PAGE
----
It’s a Wonderful Life was sorta PC for its time. A friend explained to me it was meant as a lift to everyone, especially men, who didn’t go to war (or leave their town because of the war) but kept things going on the Home Front.
The 2008 Wall Street bailouts decisively validate Mr. Jamison's point of view.
It’s easy to trash works from another time. A piece of cake. This one is schmaltzy, idealistic and unrealistic, enough said. I’d like these critics to apply the same kind of scrutiny to the trash on the screens today.
I have never been able to understand why so many freepers are crazy about Frank Capra films, such as ‘It’s a Wonderful Life.’ Capra was a Commie sympathizer and almost all his films contain Commie messages, eg, the villains are nearly always capitalists, like Mr. Potter in ‘It’s a Wonderful Life.’
The society in ‘Lost Horizon’ was Communistic, the villains in ‘Mr. Smith Goes to Washington,’ and ‘Meet John Doe,’ and most other Capra movies are capitalists.
I guess some viewers can’t get past the sentimentality of Capra films to see the subtle Communist propaganda inserted into the narrative.
“The Pinch who Stole Christmas”
I like it!
I'm finding it difficult to argue with this part.
Oh, those things can be "fun", so to speak. But that is just a part of life, it is not what life is all about. Not in the least. It is, in my mind at least, God, Country, Family. That is life.
There’s something to what you say, especially if you look at Capra’s precodes. There, for the most part, you see films critical of religion and especially Christianity.
However capitalists aren’t all wonderful people either, so I wouldn’t dismiss all of Capra’s films because some villains are capitalists. George Bailey isn’t a communist in A Wonderful Life just because his community helped him out during a bad time. That’s what we all should do, help one another during a bad time, regardless of political affiliation.
Sin is fun for a season but then you have to pay the piper. There are ALWAYS consequences to sin.
That is the film's low point. Since the days of Zenodotus and Eratosthenes, librarianship has been a noble profession.
Hanging around my new grandchildren and their family, I see how “soft” their parents have made their lives. The babies have no worries, they watch only Backyardigans and educational television. They eat nutritious food and go for walks together. They socialize with other families with children. They don’t watch the news or follow politics. It is an insulated world that my children have intentionally created for their kids.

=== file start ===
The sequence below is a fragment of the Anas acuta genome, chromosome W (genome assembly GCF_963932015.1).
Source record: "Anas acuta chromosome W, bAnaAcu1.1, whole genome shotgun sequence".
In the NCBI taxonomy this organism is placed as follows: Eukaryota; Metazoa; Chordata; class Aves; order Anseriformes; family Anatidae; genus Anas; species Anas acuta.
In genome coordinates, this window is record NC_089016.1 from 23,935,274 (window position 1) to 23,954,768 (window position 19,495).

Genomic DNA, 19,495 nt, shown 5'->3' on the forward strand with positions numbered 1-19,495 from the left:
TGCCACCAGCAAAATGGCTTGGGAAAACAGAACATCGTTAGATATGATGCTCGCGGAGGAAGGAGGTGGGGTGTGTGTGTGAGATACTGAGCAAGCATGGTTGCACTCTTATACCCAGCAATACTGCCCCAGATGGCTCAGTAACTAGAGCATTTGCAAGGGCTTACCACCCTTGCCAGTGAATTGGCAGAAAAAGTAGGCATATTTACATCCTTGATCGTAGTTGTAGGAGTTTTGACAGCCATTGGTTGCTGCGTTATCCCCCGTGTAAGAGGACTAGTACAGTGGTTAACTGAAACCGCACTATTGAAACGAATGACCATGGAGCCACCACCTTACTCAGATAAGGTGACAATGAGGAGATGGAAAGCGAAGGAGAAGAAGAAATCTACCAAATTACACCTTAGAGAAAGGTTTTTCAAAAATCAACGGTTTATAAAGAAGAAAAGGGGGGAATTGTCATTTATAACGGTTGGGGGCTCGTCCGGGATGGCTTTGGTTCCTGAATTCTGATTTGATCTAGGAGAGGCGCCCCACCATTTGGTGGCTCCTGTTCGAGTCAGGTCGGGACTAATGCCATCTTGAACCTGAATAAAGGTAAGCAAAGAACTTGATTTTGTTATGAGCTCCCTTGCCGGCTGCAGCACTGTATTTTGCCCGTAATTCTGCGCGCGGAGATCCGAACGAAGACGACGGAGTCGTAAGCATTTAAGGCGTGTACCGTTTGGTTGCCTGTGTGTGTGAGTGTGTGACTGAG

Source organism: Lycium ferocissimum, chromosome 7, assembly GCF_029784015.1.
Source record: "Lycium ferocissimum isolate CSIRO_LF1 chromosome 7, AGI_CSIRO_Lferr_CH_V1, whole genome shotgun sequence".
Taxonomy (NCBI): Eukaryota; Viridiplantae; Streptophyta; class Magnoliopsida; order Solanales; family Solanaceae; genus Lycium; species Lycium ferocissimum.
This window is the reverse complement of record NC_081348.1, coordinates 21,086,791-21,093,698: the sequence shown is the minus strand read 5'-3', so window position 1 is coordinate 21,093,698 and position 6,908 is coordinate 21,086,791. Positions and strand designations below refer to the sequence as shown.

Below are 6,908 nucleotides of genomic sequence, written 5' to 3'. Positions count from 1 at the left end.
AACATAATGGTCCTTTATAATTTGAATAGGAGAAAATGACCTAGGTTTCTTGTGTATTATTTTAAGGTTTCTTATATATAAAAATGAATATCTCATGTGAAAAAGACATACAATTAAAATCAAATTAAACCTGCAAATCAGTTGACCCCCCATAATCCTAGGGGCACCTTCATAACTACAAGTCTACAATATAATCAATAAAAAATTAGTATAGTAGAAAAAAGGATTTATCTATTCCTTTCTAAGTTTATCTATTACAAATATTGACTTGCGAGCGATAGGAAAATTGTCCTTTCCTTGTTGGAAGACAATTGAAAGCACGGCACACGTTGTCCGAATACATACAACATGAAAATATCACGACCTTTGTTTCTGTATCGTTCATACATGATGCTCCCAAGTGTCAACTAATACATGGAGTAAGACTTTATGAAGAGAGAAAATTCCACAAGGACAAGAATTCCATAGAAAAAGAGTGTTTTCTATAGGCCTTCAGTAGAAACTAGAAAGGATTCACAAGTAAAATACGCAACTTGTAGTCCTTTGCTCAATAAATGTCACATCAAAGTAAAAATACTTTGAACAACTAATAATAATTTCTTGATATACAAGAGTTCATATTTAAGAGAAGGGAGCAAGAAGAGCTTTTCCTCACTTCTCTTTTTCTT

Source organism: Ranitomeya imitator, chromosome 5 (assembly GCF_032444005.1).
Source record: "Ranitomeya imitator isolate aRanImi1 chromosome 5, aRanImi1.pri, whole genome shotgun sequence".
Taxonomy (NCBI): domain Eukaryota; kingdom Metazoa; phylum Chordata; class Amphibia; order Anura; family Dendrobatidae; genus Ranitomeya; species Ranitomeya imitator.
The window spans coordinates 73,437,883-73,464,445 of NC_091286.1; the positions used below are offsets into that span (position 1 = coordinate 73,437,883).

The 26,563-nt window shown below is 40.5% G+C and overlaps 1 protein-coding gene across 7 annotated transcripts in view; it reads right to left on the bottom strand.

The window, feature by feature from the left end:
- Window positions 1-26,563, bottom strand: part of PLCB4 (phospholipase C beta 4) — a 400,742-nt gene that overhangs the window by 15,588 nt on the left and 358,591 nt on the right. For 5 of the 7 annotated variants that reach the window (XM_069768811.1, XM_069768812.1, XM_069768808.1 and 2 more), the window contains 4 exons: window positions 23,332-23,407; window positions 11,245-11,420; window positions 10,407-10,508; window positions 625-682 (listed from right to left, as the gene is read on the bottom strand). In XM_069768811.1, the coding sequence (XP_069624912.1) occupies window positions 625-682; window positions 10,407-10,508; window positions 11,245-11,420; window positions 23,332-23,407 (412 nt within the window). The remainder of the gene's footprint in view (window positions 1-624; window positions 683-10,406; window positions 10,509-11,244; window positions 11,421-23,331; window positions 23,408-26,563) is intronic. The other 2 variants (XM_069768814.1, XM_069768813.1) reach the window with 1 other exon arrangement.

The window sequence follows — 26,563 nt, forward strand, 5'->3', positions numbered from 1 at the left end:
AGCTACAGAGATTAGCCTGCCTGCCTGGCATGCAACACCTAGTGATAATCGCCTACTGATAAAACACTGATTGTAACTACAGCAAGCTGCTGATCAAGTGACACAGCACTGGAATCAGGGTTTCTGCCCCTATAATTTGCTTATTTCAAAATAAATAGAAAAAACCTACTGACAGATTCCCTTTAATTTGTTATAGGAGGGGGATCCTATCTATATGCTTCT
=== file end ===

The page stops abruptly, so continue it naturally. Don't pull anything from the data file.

That is what family-oriented societies do. The children will grow up believing in Santa, in romance, idealism and their ability to change the world. That is what traditional societies do. That is what Capra’s movie represented to me -the adult Dad who was an idealist and an opptomist. One worked to create a living environment of goodness, warmth and safety for his young family. An environment that extended into his community.
What we have from the sophisticates is the hard bare bulb realism of adult self-indulgence, pornography, violence, jaded pessimism and a coarsened culture. Not a good world for families or for raising kids.
Actually, and speaking as a banker here, the problem started when Uncle Billy absent mindedly forgot to go to the teller window to make the weeks deposit in Potter's bank. Potter pocketed the money to put Bailey S&L out of business.
Potter would have been a super star at Bear Sterns.
Yes, that’s my sense of it too. How might Ayn Rand have written IAWL?
Funny, I always considered that movie to have leftist bent. George does good business but doesn’t seem to what to ‘dirty’ himself by making a good profit at the same time, plus he pretty much follows the Fannie/Freddie concept of lending money to people who will not be good at paying it back. Also, the rich Potter is the Dem’s poster boy for their idea of what evil rich Republicans are.
Money quote of the day, maybe this week.
This is another reason why the libs hated Palin so much - she is clearly a happy woman.
Capra had a portrait of Mussolini in his office.
Besides do you have to agree with a film’s worldview to recognize it as a great work of Art? A lot of stuff from that period was about the Miserable Rich / Noble Poor dichotomy.
Also, for those who don’t know, ‘Mr. Smith Goes To Washington’ was considered anti-American propaganda many at the time. Hedda Hopper thought it was thought to be tailor made to discredit the American system as inherently corupt overseas. Funny considering that film is trotted out nowadays on Fourth of July.
The drivel here is the obtuse whining by the reviewer.
IAWL indeed does point out the meaningfulness of life. The biggest is how you can affect others in ways you can’t imagine.
I learned that for sure last year.
(Sorry in advance for long story here.)
I met a friend my senior year in high school, but as usual for me, I didn’t keep up with her (she was a year behind).
She is a black woman (”crispy black”, as she would say, LOL) while I am white. She transferred from another HS. When I 1st met her in the art room (but not in class, which was what we would share), I heard her say something about “white” vs black or whatever, and I thought oh boy, here’s another with a chip on the shoulder. She looked like 1 of the tough kinds you stereotype. I was popular-hip-punk in a way.